The Merry Wives of Windsor
- This article refers to the play by William Shakespeare. For the opera by Carl Otto Nicolai of the same name, see Die lustigen Weiber von Windsor.
The Merry Wives of Windsor is a comedy by William Shakespeare, published in 1602 but probably written as early as 1597. It seems to have been written between The Second Part of King Henry IV and The Famous Life of King Henry V and, like them, features the fat and cowardly knight, Sir John Falstaff who had first appeared in The First Part of King Henry IV. It may have been intended as comic relief amidst the four great histories that began with The Tragedy of Richard II, all written between 1595 and 1599.
Falstaff, down on luck and money, decides to seduce Mistress Alice Ford and Mistress Meg Page (the “merry wives” of the title,) both of whom have control of their husbands’ finances. He writes them love letters which, of course, are revealed to the women as identical. They decide on revenge. To complicate matters Mistress Ford’s husband, Frank, is told that Falstaff is in love with his wife and he also seeks revenge – twice, Falstaff is forced to flee or disguise himself from Frank’s wrath; first he is persuaded by the wives to escape in a laundry basket which is promptly thrown into a muddy ditch, then dressed by them as “Mother Pratt” and finds himself soundly beaten anyway as the jealous husband takes his frustrations out on the poor fat “woman” who he found at Falstaff's lodgings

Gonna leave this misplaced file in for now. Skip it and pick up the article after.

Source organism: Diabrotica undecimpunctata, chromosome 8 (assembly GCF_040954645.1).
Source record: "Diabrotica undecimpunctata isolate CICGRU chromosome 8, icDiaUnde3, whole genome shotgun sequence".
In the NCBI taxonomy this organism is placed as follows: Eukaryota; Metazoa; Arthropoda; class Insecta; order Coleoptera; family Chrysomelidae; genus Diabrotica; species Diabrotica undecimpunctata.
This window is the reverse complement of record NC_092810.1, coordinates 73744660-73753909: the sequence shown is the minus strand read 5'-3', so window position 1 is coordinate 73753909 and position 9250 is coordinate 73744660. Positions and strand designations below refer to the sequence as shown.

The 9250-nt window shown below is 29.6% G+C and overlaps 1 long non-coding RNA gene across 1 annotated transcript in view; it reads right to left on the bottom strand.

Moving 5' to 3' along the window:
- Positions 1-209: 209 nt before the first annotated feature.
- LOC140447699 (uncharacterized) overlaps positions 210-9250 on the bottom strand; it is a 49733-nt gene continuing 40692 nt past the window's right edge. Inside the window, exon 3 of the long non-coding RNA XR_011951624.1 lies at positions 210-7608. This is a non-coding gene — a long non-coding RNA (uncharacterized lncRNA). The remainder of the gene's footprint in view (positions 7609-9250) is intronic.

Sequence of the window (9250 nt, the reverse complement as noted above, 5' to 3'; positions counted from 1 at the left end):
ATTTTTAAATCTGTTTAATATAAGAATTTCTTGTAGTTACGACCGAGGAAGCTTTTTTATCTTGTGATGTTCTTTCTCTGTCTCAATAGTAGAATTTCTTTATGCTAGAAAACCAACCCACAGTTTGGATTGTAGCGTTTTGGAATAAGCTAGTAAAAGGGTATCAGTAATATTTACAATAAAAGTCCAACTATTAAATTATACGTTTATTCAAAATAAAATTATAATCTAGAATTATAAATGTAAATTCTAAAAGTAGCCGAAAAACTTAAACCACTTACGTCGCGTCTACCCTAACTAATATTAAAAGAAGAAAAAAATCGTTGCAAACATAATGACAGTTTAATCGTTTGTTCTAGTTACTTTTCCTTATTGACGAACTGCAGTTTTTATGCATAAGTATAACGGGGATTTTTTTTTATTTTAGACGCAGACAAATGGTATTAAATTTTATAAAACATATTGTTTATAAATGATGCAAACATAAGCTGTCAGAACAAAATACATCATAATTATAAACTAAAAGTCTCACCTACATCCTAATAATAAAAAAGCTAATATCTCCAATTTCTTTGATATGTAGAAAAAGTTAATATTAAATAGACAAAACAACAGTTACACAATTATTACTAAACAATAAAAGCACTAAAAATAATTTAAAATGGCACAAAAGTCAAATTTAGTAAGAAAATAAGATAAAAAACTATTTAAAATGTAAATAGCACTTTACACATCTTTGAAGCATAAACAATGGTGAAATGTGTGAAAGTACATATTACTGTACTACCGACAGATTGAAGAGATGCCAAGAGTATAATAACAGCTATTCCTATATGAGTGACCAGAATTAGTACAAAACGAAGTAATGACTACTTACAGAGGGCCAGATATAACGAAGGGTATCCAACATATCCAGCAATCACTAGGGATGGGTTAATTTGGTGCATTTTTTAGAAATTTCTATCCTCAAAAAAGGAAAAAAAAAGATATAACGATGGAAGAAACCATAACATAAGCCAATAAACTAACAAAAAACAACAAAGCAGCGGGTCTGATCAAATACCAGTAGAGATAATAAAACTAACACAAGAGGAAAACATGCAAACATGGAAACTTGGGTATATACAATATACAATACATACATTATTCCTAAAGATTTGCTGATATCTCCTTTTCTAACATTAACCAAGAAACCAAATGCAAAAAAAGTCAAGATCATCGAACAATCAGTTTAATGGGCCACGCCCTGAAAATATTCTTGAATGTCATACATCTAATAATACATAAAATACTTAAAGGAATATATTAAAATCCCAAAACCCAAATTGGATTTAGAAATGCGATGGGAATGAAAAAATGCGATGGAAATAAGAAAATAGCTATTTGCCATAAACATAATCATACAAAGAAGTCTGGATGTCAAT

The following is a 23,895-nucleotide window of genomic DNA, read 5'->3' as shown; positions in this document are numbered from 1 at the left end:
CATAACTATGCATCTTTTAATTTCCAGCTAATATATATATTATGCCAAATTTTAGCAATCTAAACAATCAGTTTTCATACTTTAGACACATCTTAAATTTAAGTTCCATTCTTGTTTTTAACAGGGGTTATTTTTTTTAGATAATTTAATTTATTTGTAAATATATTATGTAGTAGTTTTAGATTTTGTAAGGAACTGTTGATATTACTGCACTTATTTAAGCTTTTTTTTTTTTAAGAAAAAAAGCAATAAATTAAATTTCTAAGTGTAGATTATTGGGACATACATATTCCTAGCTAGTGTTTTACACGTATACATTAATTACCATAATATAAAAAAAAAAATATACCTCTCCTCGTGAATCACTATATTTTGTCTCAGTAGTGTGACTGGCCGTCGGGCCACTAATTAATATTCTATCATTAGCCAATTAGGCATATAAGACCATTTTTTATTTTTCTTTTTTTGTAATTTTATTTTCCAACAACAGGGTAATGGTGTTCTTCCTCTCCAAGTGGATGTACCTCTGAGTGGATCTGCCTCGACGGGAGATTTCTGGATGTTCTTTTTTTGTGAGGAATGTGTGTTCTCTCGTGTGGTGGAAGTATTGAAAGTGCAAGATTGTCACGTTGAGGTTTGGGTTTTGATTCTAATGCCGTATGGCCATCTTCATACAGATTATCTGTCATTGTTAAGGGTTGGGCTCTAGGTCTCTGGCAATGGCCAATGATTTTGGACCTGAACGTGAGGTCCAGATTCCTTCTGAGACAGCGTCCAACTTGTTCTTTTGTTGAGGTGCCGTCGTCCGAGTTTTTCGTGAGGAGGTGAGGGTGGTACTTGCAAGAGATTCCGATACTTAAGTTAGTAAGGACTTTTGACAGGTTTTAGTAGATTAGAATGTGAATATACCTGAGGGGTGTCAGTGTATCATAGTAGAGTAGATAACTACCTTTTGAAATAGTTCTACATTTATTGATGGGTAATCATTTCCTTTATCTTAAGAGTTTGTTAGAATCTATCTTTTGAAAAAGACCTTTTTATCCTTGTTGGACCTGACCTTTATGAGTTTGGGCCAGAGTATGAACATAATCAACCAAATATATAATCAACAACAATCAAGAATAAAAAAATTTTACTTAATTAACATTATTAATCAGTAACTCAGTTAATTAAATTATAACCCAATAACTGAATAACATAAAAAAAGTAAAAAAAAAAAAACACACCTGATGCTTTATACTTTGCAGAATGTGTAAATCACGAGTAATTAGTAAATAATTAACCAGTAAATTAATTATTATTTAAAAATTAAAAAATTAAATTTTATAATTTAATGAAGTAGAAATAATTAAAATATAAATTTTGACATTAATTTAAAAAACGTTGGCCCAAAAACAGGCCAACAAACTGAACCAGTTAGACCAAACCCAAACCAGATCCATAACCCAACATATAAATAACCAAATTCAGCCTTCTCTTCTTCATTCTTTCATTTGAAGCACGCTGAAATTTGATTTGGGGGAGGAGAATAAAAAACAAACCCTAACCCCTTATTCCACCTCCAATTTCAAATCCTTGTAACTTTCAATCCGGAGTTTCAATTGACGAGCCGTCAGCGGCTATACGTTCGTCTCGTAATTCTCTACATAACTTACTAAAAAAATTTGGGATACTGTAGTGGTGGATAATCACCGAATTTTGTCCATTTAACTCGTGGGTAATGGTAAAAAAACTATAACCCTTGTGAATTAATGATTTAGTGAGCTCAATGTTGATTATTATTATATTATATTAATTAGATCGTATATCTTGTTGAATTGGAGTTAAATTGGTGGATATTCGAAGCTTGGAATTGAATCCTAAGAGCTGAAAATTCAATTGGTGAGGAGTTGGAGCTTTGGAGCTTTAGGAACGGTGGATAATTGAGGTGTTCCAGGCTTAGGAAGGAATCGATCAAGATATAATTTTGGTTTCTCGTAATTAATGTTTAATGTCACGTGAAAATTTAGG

Finally the ladies’ machinations are revealed to their husbands and a plot is hatched to lure Falstaff to Windsor Forest to be frightened and humiliated by mock fairies, then exposed as the cad he is by the husbands.
There is a sub-plot - the wooing of the Pages' daughter, Anne, by three men, Doctor Caius, the foolish Slender and Fenton, a young man whom she loves. During the fun and games in the forest each of her parents attempts to have her carried off by the man of their choice only to find she has already married and run off with Fenton and the other two have been chasing a boy in disguise.
The play ends with Falstaff being forgiven, even by Frank, and Mr Page accepting the marriage of his daughter to Fenton.
As well as the Nicolai opera above, the play was given the treatment by Verdi: “Falstaff” his last opera - and Ralph Vaughan Williams as the opera “Sir John in Love”. (The tune “Greensleeves” first appeared in classical guise as a result of its use in this opera and the final forest scene was set by RVW as a secular cantata, “In Windsor Forest.”)
Open Source Shakespeare - The Merry Wives of Windsor